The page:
Japanese Wireweed on a Chiton in Canada - Observation of the Week, 7/28/19

Our Observation of the Week is this japanese wireweed, seen in Canada by bclarkston!

“I grew up on the seashore of Vancouver Island, literally dragging dead things home washed ashore by the latest tide so I could study them,” says Bridgette Clarkston, “I've had a deep interest in seaweeds, our marine plants, since I was little and I continue that passion today.” Bridgette is currently a faculty member at the University of British Columbia, where she is a member of the botany department, and tells me “in my spare time, I try to fit in research about our local seaweed species, involving my undergraduate students whenever possible.”

Earlier this month, Bridgette was helping out some biologists who were sampling transects by downtown Vancouver (“my job was to help them identify the different species of seaweeds”) when she came across the above japanese wireweed, which is growing on the back of a chiton. As its common name suggests, this plant originates in Japan but has become established in much of Europe and along much of the eastern Pacific, including, of course, Vancouver. It can tolerate large ranges of both salinity and temperature, and while it likes to anchor onto rocks and other surfaces, it can create hazardous conditions for boats when large mats of it are broken free.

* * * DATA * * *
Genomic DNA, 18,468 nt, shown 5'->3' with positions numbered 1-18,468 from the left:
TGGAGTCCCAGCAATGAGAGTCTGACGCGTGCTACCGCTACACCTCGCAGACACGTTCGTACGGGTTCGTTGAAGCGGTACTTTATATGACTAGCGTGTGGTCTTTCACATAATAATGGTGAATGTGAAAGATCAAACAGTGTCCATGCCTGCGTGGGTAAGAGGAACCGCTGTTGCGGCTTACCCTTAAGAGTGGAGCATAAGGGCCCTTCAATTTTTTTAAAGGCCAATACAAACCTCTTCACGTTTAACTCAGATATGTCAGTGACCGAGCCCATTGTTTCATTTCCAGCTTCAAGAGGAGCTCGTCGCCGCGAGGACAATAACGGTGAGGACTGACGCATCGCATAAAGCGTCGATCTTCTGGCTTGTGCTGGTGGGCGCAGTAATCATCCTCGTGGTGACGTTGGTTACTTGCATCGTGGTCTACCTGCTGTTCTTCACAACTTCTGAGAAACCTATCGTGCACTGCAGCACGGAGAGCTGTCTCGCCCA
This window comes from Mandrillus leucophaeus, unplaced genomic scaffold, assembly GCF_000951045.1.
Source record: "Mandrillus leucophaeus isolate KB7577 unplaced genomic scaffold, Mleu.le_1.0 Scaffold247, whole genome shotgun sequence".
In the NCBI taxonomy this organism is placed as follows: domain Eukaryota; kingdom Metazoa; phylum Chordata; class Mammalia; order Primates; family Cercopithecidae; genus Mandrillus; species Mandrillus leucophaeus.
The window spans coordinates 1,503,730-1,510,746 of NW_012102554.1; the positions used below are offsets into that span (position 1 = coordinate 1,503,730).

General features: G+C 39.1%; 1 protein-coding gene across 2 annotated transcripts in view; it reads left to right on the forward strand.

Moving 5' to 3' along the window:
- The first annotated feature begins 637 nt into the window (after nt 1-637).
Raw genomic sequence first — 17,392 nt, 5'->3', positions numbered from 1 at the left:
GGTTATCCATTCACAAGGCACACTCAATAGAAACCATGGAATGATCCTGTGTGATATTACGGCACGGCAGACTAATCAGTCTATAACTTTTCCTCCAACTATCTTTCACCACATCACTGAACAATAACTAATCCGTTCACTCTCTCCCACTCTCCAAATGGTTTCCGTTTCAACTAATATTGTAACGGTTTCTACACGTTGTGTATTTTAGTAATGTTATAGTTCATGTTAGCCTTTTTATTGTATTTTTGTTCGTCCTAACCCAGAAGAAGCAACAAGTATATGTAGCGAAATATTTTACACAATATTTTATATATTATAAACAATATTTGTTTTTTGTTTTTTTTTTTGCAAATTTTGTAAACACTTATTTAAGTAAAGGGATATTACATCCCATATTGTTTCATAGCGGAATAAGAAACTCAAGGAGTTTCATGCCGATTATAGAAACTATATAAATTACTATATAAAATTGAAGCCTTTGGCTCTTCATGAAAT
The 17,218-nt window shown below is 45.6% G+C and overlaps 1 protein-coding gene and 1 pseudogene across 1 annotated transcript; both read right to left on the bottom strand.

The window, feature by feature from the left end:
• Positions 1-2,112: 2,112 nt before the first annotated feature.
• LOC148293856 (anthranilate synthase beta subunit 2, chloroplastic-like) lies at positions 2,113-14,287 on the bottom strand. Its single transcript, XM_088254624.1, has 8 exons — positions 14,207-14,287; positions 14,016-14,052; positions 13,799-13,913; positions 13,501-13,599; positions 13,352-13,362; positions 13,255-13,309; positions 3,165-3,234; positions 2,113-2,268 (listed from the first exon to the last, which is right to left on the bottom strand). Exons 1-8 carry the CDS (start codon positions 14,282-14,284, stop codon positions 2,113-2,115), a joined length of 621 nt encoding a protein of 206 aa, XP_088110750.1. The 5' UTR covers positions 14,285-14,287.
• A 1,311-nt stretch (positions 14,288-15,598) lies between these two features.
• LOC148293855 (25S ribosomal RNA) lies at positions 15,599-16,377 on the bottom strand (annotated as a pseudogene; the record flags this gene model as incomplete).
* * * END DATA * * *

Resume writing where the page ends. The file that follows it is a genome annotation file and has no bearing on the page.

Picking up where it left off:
Bridgette (above) say she’s new to iNaturalist but is “absolutely loving it.” She does collect seaweeds and dries them to make herbarium specimens, and explains 

Seaweeds preserved in this way will be around for many, many years but it does take a long time for the information about that seaweed to become publicly available in the herbarium's digital database. With iNaturalist, I can still preserve the pressed seaweed in an herbarium, but I can also instantly share the observation with the whole world and share lots of photos of the seaweed "in nature". I love that.

She and one of her students are using iNaturalist to document seaweeds in the Greater Vancouver area this summer, and says this type of survey hasn’t been undertaken in over thirty years. “We eventually hope to publish the results of our work in a scientific journal, but for now, iNaturalist allows us to instantly share what we find with the general public,” she tells me. “I plan to use iNaturalist with my students in future courses to continue documenting our local seaweed flora.”

- by Tony Iwane


- Bridgette is the co-author of Pacific Seaweeds, check it out here.

- This is not the first Observation of the Week involving a chiton and another organism: behold the chiton crab!

Posted by tiwane tiwane, July 29, 2019 04:46

Comments

Seaweed is some interesting stuff! Some are quite delicious, too.

Posted by shawnchong over 2 years ago (Flag)

Very cool! Also perhaps Bridgette or you Tony can tell us what the ID is on the large and handsome species she is holding in the photo?

Posted by susanhewitt over 2 years ago (Flag)

That's what is so wonderful about iNaturalist, and I personally am very thankful to people who created it and to those who contribute in any way to further develop it and supply with images and identifications!

Posted by rotiferologist over 2 years ago (Flag)

So cool! Susan, I'm also interested in that giant piece of plant Bridgette is holding up!!

Posted by nicklambert over 2 years ago (Flag)

@bclarkston -- what is that beautiful big seaweed?

Is it Seersucker Kelp -- Costaria costata?

Posted by susanhewitt over 2 years ago (Flag)

Different maybe, Seersucker has 5 stems?

Posted by nicklambert over 2 years ago (Flag)

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